In the interview with Bilas, Pitino stated that he passed a voluntary lie detector test in which he was asked about the Bowen situation and the involvement of Adidas. While Pitino told Bilas that he takes “full responsibility” for the hiring and vetting of his staff members, he still finds all of this hard to believe as he is maintaining his full innocence.

“I was asked two questions,” Pitino said of the lie detector test. “And I said, ‘I want you to ask me if any other recruits in my tenure were ever given anything.’ And he [the polygraph examiner] said, ‘That’s not what we’re here for. We’re here for: Did you have any knowledge of the Bowen family getting any money? Did you have any knowledge of an Adidas transaction?’

“I answered ‘absolutely not’ on both questions and passed the lie detector test. So I had no knowledge of any of this.”

Louisville was not named directly in the FBI report that led to the arrest of 10, but the university has confirmed that they are a part of the probe. After being placed on unpaid administrative leave in late September, the Louisville athletic board opted to fire Pitino “for cause” earlier this week while athletic director Tom Jurich was also fired on Wednesday.

Pitino said that Louisville rushed to judgment with all of this as he believes the other schools involved in the probe are doing more to collect information before jumping to conclusions. When Pitino was asked to resign by Louisville officials, he told Bilas he refused, in-part because he wanted a full investigation to play out.

“I said, ‘Absolutely not,'” Pitino said of his resignation. “I said, ‘Let’s get the facts out here before we rush anything. We were sitting on a great team. We’re sitting on a great recruiting class. Let’s calm down a little bit here.'”

“This is your life,” Pitino said. “This is your passion and you don’t want your life taken and pulled away from you. I think all these other people reacted the right way, whether it’s at Auburn, Arizona, USC and Oklahoma [State]. … They’re collecting all the facts, seeing what’s going on. There’s only been one school that rushed to judgment and took the coach away from these players and that’s Louisville.”

Pitino also took the interesting stance of publicly defending Bowen, the recruit who has been at the center of Louisville’s involvement in the FBI investigation. It was alleged that Bowen’s family was funneled $100,000 to help facilitate his move to Louisville.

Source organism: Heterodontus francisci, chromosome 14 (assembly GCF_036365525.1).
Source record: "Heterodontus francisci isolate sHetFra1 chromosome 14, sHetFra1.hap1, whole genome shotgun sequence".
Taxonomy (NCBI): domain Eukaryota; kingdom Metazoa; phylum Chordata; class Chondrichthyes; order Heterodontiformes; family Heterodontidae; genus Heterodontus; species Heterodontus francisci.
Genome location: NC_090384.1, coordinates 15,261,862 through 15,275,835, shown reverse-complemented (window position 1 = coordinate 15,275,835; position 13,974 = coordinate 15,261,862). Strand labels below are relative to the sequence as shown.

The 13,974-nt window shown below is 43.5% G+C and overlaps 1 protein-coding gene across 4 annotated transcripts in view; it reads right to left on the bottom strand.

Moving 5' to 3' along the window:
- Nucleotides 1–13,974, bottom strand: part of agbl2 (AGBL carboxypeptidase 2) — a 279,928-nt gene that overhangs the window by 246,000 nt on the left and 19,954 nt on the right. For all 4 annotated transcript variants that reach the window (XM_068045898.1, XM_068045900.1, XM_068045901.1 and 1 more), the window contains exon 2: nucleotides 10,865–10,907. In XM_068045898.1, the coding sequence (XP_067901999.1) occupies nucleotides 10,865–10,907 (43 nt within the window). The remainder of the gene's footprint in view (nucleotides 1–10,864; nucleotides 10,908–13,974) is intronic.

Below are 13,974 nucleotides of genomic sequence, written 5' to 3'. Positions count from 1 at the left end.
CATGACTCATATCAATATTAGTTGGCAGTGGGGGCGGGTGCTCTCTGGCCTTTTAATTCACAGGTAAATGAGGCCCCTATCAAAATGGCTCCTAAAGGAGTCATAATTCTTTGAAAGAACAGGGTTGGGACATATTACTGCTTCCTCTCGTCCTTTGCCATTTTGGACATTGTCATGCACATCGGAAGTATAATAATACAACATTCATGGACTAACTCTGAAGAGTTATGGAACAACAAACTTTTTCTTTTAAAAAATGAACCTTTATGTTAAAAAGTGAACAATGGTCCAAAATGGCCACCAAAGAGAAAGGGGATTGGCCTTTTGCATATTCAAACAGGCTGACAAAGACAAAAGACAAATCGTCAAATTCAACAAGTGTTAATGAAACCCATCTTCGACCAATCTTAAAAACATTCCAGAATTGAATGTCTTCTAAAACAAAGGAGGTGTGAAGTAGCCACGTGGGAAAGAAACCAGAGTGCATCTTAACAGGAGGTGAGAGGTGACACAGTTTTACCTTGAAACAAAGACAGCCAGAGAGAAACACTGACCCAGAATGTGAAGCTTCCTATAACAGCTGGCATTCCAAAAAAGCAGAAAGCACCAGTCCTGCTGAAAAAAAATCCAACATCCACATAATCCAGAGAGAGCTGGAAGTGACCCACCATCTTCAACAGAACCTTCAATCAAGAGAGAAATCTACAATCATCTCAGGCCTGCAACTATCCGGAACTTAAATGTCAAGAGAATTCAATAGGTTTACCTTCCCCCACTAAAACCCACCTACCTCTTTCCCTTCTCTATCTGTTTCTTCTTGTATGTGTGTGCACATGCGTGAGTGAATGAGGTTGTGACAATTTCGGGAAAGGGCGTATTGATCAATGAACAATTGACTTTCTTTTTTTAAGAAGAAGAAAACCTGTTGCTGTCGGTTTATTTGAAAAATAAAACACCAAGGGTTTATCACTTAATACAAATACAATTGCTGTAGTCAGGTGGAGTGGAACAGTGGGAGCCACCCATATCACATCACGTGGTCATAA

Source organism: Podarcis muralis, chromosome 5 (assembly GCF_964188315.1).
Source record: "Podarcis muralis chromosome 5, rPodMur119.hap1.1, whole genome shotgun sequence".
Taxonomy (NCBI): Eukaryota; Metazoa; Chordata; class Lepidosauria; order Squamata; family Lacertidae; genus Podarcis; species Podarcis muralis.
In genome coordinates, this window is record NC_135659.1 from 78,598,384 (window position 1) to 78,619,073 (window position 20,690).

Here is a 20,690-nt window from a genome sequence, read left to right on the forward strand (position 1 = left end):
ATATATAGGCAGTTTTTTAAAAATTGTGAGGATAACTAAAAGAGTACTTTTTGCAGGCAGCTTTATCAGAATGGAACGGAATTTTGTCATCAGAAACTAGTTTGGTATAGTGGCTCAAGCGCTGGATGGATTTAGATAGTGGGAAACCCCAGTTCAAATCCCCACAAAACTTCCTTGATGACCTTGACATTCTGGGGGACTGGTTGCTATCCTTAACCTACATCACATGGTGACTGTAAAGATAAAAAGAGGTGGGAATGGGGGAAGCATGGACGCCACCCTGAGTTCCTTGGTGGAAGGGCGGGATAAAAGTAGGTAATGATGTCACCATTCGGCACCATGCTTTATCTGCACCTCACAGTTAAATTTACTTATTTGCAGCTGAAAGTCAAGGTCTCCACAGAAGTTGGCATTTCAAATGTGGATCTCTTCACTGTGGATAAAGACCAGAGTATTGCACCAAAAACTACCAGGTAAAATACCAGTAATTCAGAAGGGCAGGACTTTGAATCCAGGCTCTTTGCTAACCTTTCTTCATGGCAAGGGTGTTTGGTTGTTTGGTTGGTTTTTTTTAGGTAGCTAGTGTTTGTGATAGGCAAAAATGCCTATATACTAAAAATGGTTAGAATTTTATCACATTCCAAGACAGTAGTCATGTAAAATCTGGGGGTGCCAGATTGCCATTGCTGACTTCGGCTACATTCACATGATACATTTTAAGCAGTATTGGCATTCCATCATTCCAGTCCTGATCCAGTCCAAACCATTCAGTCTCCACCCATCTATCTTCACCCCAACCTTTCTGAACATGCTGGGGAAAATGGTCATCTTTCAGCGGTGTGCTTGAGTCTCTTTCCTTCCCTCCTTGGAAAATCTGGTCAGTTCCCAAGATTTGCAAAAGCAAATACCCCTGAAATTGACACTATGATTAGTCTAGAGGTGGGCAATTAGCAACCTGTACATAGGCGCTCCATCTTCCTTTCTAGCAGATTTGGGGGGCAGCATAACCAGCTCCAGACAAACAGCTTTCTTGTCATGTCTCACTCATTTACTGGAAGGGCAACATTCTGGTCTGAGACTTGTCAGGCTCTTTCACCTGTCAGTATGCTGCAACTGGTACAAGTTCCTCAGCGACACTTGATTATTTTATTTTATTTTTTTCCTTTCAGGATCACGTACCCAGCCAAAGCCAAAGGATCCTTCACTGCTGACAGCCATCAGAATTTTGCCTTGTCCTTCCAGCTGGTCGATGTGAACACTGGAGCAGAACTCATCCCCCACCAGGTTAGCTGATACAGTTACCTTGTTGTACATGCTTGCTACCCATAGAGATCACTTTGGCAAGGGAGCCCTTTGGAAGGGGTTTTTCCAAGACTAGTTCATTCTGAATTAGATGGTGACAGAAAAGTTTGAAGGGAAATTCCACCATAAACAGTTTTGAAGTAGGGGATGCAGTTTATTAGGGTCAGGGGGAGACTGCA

“I have no factual information on the statement I’m going to make right now: I don’t believe Brian Bowen knew a single thing about this,” Pitino said to Bilas. “I’m totally of the belief that the mom knew nothing about this because of the text message she sent me. Brian Bowen is a terrific young man.

“He fell into our lap in recruiting. Obviously, now with the circumstances behind it, there’s more to it than meets the eye. But I believe Brian Bowen chose the University of Louisville because he loved the visit, he loved his future teammates and he wanted to play for me. I don’t think he’s involved in this in any way. Now, am I being naive? I don’t know. I just believe in that young man.”

Obviously, there is a lot to take in with this interview, especially since Pitino continues to publicly state his case while nearly everyone else involved has stayed quiet. It’s hard to say if any of these statements will come back to haunt him but speaking up for Bowen’s innocence is another risky move that might have been better left unsaid.

(H/t: ESPN)

Big Ten approves 20-game conference schedule for men’s basketball

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The Big Ten approved changes to the future of conference basketball scheduling on Thursday morning as men’s basketball will now feature 20 conference games per season.

Beginning with the 2018-19 season, the Big Ten will now have 20 league games instead of 18 in men’s basketball as the format means that more in-state rivalries will be played twice a season.

According to a release from the conference, the new format for men’s basketball will feature teams playing seven opponents twice and six teams once (three home, three away) during each conference season. The Big Ten’s three in-state rivalries (Illinois/Northwestern, Indiana/Purdue and Michigan/Michigan State) will all be guaranteed two matchups every year while the new 20-game format also allows for a “regional component” that should increase the frequency of games among teams in similar areas.

After the Big Ten scheduled all three of their in-state rivalries to play only one time each during the 2017-18 season, this is probably the right move in terms of conference scheduling. While playing more than half of your season games against conference opponents isn’t entirely ideal, with a 14-team league, the Big Ten had to make a tough decision and they chose to protect their internal rivalries. I’m sure the fanbases of those programs would prefer a home-and-home with a heated rival as opposed to another non-conference clash that could be underwhelming.

The Big Ten also made changes to the women’s basketball schedule on Thursday as that conference schedule will be bumped up to 18 games per season.